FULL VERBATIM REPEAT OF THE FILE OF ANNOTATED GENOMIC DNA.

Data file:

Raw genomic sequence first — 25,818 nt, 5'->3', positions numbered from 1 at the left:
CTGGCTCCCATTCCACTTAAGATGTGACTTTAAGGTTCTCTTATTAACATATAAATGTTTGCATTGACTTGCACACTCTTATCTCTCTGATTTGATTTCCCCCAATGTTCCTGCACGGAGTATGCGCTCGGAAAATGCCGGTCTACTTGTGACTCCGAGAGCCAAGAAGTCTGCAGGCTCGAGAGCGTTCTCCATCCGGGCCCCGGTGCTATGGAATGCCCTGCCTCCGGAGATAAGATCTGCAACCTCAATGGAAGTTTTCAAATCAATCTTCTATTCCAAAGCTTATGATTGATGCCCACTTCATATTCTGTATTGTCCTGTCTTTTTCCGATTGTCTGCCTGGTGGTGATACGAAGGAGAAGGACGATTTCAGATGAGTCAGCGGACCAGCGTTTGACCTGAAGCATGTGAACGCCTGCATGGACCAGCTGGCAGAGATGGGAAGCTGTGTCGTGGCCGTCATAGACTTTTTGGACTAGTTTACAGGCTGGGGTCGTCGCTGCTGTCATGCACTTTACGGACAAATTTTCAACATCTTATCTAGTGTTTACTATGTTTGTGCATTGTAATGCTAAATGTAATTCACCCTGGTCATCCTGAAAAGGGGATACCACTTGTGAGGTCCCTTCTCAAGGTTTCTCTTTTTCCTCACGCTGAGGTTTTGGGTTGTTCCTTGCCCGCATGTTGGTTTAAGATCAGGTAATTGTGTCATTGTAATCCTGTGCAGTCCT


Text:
Raw genomic sequence first — 25,818 nt, 5'->3', positions numbered from 1 at the left:
CTGGCTCCCATTCCACTTAAGATGTGACTTTAAGGTTCTCTTATTAACATATAAATGTTTGCATTGACTTGCACACTCTTATCTCTCTGATTTGATTTCCCCCAATGTTCCTGCACGGAGTATGCGCTCGGAAAATGCCGGTCTACTTGTGACTCCGAGAGCCAAGAAGTCTGCAGGCTCGAGAGCGTTCTCCATCCGGGCCCCGGTGCTATGGAATGCCCTGCCTCCGGAGATAAGATCTGCAACCTCAATGGAAGTTTTCAAATCAATCTTCTATTCCAAAGCTTATGATTGATGCCCACTTCATATTCTGTATTGTCCTGTCTTTTTCCGATTGTCTGCCTGGTGGTGATACGAAGGAGAAGGACGATTTCAGATGAGTCAGCGGACCAGCGTTTGACCTGAAGCATGTGAACGCCTGCATGGACCAGCTGGCAGAGATGGGAAGCTGTGTCGTGGCCGTCATAGACTTTTTGGACTAGTTTACAGGCTGGGGTCGTCGCTGCTGTCATGCACTTTACGGACAAATTTTCAACATCTTATCTAGTGTTTACTATGTTTGTGCATTGTAATGCTAAATGTAATTCACCCTGGTCATCCTGAAAAGGGGATACCACTTGTGAGGTCCCTTCTCAAGGTTTCTCTTTTTCCTCACGCTGAGGTTTTGGGTTGTTCCTTGCCCGCATGTTGGTTTAAGATCAGGTAATTGTGTCATTGTAATCCTGTGCAGTCCT